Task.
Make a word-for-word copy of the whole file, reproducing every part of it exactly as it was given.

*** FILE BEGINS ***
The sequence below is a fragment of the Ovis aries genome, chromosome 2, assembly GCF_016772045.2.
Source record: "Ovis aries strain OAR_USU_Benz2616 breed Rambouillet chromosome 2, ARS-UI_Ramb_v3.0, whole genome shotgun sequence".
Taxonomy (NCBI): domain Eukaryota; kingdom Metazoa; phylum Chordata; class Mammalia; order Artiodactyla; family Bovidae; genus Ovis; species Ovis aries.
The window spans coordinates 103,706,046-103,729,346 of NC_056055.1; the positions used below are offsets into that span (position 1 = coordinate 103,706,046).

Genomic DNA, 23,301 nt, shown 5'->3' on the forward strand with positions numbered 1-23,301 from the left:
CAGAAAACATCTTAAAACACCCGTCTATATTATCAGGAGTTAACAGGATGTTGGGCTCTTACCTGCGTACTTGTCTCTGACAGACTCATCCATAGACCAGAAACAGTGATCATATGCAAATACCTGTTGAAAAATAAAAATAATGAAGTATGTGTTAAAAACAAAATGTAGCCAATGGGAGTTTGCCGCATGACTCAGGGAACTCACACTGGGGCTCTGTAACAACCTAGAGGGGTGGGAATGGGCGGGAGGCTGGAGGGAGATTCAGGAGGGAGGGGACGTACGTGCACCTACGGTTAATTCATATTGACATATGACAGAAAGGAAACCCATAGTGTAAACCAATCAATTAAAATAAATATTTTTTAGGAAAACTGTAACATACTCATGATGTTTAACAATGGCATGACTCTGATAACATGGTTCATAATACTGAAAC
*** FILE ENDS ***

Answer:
The sequence below is a fragment of the Ovis aries genome, chromosome 2, assembly GCF_016772045.2.
Source record: "Ovis aries strain OAR_USU_Benz2616 breed Rambouillet chromosome 2, ARS-UI_Ramb_v3.0, whole genome shotgun sequence".
Taxonomy (NCBI): domain Eukaryota; kingdom Metazoa; phylum Chordata; class Mammalia; order Artiodactyla; family Bovidae; genus Ovis; species Ovis aries.
The window spans coordinates 103,706,046-103,729,346 of NC_056055.1; the positions used below are offsets into that span (position 1 = coordinate 103,706,046).

Genomic DNA, 23,301 nt, shown 5'->3' on the forward strand with positions numbered 1-23,301 from the left:
CAGAAAACATCTTAAAACACCCGTCTATATTATCAGGAGTTAACAGGATGTTGGGCTCTTACCTGCGTACTTGTCTCTGACAGACTCATCCATAGACCAGAAACAGTGATCATATGCAAATACCTGTTGAAAAATAAAAATAATGAAGTATGTGTTAAAAACAAAATGTAGCCAATGGGAGTTTGCCGCATGACTCAGGGAACTCACACTGGGGCTCTGTAACAACCTAGAGGGGTGGGAATGGGCGGGAGGCTGGAGGGAGATTCAGGAGGGAGGGGACGTACGTGCACCTACGGTTAATTCATATTGACATATGACAGAAAGGAAACCCATAGTGTAAACCAATCAATTAAAATAAATATTTTTTAGGAAAACTGTAACATACTCATGATGTTTAACAATGGCATGACTCTGATAACATGGTTCATAATACTGAAAC